Autosport recently revealed some of the likely technical specifications for F1 starting in 2013. The cars look to be getting a complete overhaul as the rumour is that cars will be allowed to use the underbody of the cars to generate downforce (also called ground effect downforce) and with 1.6-litre turbocharged four cylinder engines. However, I think that F1 has missed a chance to make itself more relevant to motor industry and get some manufacturers back into the sport.
My proactive solution to the road F1 is planning to go down is after the jump.
A Word About Ground Effect
If you’ve been reading my thoughts on F1 for a while here on The Lowdown Blog, you’d know that I’m a huge champion of ground effect on open-wheel race cars. The wings on your standard F1 car generate quite a bit of downforce (enough for it to drive upside-down on the ceiling of a tunnel at less than 100 MPH) but they also produce a lot of turbulent air. Following another car means running in turbulent air which means running with reduced downforce. This was the idea behind the Delta Wing concept that was championed for the next generation of IndyCar. It was also the aerodynamic principle that Champ Car used to try to improve racing with the introduction of the DP01 chassis in 2007.
The reason why I like ground effect downforce is that you don’t lose downforce in turbulent air. Sure, the wings lose their downforce but ground effect downforce minimizes the total downforce loss. Ground effect downforce, with an underbody designed efficiently, also gives off little to no turbulent air.
The problem now becomes the top of the car. F1 has been trying to reduce the downforce of its cars to reduce turbulent air. But thanks to aerodynamic ingenuity and double diffusers, the downforce is back to near 2008 levels. Now, we don’t know how much downforce the loss of double diffusers will cost the cars but we do know that teams’ aerodynamic departments will be working to claw back as much downforce as possible. With this reintroduction of downforce, we have to reduce the wing-generated downforce to minimize the downforce lost by following another car. The best way I way I can think of reducing downforce is to shrink the front wing to something similar to 2008 and lower the rear wing to about 2008 height. This should keep the reduce the length of the turbulent air “tail” behind the car while lowering the car’s overall downforce. The higher the proportion of downforce from the underbody of the car, the better the racing should be.
The Engine Formula
As mentioned above, the new engines are looking like they will be 1.6-litre turbocharged four cylinder engines. Autosport also says that these engines will be boosted by energy recovery systems that will have the cars producing about 650 horsepower. There are also plans for there to be a fuel flow limit so the engines have to be relatively more frugal than now. While I think that this engine formula is a step in the right direction, there are flaws. First, while 1.6-litre engines are reasonably common in small cars, I don’t think the engine has the wide range of uses as you would see with 2.0-litre turbo fours which are in compact cars, hot hatches, family sedans and I’m sure more. The diversity of use would make developing technologies for 2.0-litre engines more appealing to manufacturers. Also, the horsepower is far too close to IndyCar levels. The current generation of IndyCars are so easy to pilot around superspeedways that you hold your foot to the floor and never lift. With only 650 horsepower and a five engine per season limit, I don’t think we’re in any danger of breaking the sound barrier. That’s why I’ve come up with two alternate engine formulas to make F1 more relevant to manufacturers and shake things up.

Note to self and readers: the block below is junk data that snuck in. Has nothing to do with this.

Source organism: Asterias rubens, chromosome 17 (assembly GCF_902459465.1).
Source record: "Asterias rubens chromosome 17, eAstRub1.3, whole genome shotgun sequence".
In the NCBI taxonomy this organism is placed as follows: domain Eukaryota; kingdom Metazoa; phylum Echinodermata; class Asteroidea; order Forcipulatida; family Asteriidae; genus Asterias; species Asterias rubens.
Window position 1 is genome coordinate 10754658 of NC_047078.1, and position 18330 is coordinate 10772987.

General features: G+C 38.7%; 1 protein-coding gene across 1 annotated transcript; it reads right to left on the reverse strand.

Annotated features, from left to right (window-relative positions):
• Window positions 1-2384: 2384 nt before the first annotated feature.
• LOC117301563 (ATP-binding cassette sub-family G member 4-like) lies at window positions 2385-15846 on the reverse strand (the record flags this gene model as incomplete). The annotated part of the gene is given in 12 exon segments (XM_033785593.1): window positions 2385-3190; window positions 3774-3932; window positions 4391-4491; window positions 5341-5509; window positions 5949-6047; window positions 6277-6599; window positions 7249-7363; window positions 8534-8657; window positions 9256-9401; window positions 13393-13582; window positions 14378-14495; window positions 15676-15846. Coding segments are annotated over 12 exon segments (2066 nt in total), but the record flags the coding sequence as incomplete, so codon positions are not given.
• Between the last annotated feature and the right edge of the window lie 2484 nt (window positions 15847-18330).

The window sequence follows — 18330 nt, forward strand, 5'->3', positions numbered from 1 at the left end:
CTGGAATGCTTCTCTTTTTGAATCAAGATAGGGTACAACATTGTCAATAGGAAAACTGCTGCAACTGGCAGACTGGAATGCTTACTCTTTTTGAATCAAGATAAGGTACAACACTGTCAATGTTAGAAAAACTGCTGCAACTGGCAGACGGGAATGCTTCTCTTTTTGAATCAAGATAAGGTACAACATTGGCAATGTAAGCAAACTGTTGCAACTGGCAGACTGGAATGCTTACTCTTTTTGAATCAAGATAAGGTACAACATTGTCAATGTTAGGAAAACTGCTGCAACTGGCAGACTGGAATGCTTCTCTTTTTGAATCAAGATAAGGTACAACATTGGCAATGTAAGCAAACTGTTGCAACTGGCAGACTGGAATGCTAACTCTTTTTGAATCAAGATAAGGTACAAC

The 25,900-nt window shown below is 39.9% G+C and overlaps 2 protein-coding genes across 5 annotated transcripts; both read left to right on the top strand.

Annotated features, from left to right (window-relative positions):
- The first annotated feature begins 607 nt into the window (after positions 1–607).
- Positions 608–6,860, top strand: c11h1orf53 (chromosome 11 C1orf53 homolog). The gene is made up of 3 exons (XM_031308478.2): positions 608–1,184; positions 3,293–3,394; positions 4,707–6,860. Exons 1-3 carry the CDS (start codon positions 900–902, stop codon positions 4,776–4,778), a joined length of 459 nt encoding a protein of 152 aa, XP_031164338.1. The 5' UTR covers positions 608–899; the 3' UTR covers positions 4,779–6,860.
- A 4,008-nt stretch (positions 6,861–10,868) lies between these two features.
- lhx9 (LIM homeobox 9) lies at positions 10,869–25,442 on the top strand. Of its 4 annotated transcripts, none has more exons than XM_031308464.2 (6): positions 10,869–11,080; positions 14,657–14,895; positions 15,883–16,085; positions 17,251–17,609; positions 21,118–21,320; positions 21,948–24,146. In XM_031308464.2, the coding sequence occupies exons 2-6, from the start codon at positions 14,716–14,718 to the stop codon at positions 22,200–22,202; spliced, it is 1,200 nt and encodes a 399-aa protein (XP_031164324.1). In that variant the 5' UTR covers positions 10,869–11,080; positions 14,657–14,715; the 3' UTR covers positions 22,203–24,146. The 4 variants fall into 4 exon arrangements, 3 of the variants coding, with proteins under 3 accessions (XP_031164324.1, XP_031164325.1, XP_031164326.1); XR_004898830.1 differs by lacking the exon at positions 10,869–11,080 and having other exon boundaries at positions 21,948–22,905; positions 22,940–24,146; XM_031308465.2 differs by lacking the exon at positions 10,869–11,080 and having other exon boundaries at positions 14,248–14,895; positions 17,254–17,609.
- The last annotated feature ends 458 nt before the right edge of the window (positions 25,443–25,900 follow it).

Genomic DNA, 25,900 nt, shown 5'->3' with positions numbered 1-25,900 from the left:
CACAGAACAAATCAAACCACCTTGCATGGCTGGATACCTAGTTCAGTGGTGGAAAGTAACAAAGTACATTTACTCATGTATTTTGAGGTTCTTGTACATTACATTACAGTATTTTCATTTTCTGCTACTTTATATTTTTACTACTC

Alternative 1: 1.6-litre or 2.0-litre Turbocharged Four Cylinder Engines with a 100 Litre Fuel Tank
If F1 wants to be green, there’s no way better than to put a limit on the amount of fuel they can carry onboard. Currently, the 2.4-litre naturally aspirated V8s that are in F1 cars drink roughly 150 kilos of fuel per 300+ km race. Using a rough conversion factor of one litre of fuel equalling 0.75 kilos of fuel, that’s about 200 litres per race. I say cut the fuel used in half.
Teams and engine builders will only be limited by their imaginations when figuring out how to make the race distance on limited fuel. They could run whatever rev limit or turbo boost they want. Theoretically, a car with a lower downforce, lower drag setting would get better mileage than a higher downforce setup. That means teams can turn up the revs if they’re running low downforce. Of course, that means giving up speed in the twisty bits. And turning up the revs would also mean more speed but worse mileage. That would force the drivers to make fuel mileage with their right foot. Turning down the revs means less top end but no pedalling to save fuel. I think this engine formula will make the drivers a bigger factor in getting the most out of their cars.